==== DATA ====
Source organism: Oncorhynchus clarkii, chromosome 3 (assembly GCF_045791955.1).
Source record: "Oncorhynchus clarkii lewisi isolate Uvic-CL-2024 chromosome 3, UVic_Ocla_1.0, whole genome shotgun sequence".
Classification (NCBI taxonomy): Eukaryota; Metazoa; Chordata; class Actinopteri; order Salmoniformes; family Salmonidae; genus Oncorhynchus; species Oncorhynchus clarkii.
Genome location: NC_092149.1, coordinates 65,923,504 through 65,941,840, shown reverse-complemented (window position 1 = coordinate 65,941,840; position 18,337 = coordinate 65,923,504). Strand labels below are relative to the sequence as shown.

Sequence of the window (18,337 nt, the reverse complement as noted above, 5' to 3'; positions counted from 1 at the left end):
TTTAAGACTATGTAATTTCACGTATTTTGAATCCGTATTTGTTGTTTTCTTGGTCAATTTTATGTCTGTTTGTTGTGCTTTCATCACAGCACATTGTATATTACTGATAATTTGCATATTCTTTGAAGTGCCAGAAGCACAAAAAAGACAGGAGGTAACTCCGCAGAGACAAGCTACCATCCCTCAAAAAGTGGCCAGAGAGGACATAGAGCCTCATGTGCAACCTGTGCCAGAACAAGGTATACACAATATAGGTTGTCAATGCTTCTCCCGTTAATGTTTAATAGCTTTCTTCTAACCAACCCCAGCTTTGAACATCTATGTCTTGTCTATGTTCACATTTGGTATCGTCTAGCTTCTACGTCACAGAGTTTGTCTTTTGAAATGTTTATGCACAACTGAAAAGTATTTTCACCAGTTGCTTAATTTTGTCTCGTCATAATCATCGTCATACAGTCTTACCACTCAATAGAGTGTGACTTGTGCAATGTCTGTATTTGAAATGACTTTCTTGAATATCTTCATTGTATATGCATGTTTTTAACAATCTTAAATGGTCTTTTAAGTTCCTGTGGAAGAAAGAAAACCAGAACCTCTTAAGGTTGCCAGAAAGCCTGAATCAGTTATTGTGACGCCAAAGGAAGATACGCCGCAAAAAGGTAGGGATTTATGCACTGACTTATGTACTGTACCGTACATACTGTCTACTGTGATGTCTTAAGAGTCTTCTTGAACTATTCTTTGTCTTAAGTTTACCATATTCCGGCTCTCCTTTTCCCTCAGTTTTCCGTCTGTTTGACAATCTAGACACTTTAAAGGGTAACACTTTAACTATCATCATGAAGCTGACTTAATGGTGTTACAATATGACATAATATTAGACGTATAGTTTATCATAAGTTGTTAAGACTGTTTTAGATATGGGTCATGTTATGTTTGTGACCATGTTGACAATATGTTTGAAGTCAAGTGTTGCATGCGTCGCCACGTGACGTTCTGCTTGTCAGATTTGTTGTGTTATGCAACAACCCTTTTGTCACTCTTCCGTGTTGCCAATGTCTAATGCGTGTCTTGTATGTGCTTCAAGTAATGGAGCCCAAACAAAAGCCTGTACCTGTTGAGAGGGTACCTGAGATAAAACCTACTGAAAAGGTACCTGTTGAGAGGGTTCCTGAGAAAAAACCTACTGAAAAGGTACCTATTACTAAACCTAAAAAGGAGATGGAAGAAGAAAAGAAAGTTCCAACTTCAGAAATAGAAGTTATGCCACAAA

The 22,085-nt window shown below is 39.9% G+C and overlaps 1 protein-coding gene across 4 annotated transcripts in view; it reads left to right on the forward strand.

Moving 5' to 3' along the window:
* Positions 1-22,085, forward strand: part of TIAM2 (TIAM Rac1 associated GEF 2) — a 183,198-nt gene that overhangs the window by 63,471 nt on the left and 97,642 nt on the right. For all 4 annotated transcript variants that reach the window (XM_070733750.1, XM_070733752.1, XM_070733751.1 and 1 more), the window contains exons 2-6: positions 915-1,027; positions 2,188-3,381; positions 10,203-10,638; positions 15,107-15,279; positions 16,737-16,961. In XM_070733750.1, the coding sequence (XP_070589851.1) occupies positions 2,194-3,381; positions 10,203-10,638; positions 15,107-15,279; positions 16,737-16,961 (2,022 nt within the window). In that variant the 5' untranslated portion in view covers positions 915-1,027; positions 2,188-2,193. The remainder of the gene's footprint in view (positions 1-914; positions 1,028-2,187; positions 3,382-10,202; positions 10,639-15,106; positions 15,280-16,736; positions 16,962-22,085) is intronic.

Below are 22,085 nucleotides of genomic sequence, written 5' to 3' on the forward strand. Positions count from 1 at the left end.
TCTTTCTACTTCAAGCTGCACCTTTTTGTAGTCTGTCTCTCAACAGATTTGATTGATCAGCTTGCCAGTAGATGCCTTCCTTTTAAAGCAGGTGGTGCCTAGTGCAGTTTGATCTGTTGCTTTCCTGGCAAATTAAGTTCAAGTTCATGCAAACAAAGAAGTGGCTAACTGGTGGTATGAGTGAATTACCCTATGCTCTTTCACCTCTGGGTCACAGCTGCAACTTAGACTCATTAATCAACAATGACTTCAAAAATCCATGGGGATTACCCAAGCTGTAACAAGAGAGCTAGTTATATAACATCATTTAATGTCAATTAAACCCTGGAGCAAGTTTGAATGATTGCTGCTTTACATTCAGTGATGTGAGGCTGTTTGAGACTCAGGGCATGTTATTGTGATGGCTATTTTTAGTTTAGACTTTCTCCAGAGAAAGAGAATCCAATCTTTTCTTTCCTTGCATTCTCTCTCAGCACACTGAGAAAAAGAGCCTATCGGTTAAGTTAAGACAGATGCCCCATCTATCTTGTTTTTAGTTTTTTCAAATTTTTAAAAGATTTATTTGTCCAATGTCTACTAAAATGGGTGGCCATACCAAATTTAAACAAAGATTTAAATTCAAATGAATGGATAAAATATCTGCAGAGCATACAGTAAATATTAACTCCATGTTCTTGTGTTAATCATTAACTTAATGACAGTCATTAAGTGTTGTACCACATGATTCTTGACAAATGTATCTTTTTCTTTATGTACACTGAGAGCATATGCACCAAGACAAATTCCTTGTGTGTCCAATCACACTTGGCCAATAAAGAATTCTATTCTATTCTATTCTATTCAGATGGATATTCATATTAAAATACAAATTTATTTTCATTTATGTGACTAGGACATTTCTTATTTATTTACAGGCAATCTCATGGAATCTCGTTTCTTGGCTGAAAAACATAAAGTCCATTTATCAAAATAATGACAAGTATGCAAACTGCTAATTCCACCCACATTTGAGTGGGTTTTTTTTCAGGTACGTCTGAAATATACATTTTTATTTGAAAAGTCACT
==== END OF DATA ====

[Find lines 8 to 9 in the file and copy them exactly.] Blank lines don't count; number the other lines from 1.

Moving 5' to 3' along the window:
* Positions 1-22,085, forward strand: part of TIAM2 (TIAM Rac1 associated GEF 2) — a 183,198-nt gene that overhangs the window by 63,471 nt on the left and 97,642 nt on the right. For all 4 annotated transcript variants that reach the window (XM_070733750.1, XM_070733752.1, XM_070733751.1 and 1 more), the window contains exons 2-6: positions 915-1,027; positions 2,188-3,381; positions 10,203-10,638; positions 15,107-15,279; positions 16,737-16,961. In XM_070733750.1, the coding sequence (XP_070589851.1) occupies positions 2,194-3,381; positions 10,203-10,638; positions 15,107-15,279; positions 16,737-16,961 (2,022 nt within the window). In that variant the 5' untranslated portion in view covers positions 915-1,027; positions 2,188-2,193. The remainder of the gene's footprint in view (positions 1-914; positions 1,028-2,187; positions 3,382-10,202; positions 10,639-15,106; positions 15,280-16,736; positions 16,962-22,085) is intronic.